Sickle Cell Anemia

Sickle cell anemia:  A congenital hemolytic anemia that occurs primarily but not exclusively in black people,
sickle cell anemia results from a defective hemoglobin molecule ( hemoglobin
S ) that causes RBC’s ( red blood count ) to roughen and become sickle
shape. These cells impair circulation, resulting in chronic ill health,
periodic crises, long term complications, and premature death.

This inherited disease involves an abnormality of hemoglobin, the component
of red blood cells that carries oxygen.  The normal hemoglobin molecule
is of the A type.  In sickle cell disease much of the hemoglobin is
of the type called S type, giving it it’s shape.  Unlike normal, flexible
red cells, the sickled cells are stiff; groups of them may become entangled
in such a way as to obstruct smaller blood vessels.  When obstruction
occurs there is severe joint swelling and pain, more common in the fingers,
and toes, a development often referred to as sickle cell crisis. 
There may also be paralysis and convulsions resulting from cerebral thrombosis.


Joint swelling




Chest pains

Aching bones

Ischemic leg ulcer ( especially around the ankles )

Increase susceptibility to infection



Tachycardia ( rapid heart rate )

Cardiomegaly ( enlarge heart )

Systolic and diastolic murmurs

Chronic fatigue

Unexplained dyspnea ( difficulty breathin/labored )

Hepatomegaly ( enlarge liver )

Splenomegaly ( enlarge spleen )

Patient with painful vaso – occlusive crisis may manifest severe abdominal,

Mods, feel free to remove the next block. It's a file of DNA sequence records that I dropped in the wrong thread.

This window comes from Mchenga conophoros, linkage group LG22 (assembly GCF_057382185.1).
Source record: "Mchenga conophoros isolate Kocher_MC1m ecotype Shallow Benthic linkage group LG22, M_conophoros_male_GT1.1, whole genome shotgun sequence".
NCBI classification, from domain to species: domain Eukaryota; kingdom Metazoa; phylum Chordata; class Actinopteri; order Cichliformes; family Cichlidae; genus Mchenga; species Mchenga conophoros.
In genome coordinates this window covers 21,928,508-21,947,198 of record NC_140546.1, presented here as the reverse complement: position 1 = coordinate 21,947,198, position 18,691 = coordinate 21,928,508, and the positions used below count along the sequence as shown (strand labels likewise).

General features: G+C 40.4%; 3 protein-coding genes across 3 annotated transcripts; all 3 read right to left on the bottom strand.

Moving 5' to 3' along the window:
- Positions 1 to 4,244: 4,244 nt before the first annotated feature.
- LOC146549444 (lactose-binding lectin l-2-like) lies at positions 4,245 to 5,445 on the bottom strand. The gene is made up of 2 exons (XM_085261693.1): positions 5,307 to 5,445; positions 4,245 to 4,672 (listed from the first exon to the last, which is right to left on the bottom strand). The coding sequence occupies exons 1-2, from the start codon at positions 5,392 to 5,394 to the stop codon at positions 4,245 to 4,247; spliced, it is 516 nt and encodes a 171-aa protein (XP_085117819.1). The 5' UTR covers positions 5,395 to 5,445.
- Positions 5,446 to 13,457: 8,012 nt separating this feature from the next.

thoracic, muscular, or bone pain; possible increased jaundice and dark
urine; low grade fever; and, in long term disease, spleen shrinkage.


Therapy for this anemia is primarily symptomatic and can usually be
done at home.  Hemoglobin level should be check frequently, if hemoglobin
drops suddenly or if the patient condition deteriorates rapidly, he must
be hospitalized for possible transfusion of packed RBCs.  In a sequestration
crisis, treatment may include sedation and administration of analgesics,
blood transfusion, oxygen administration, and administration of large amounts
of oral or I.V. fluids

 * Watch for signs of sickle cell crises:  includes; pale
lips, tongue, palms, or nail beds; lethargy; listlessness; sleepiness,
with difficulty awakening; irritability; severe pain temperature over 104
degree C or fever of 100 degree that persist for 2 days.

** CALL YOUR DOCTOR PROMPTLY if you experience the above symptoms.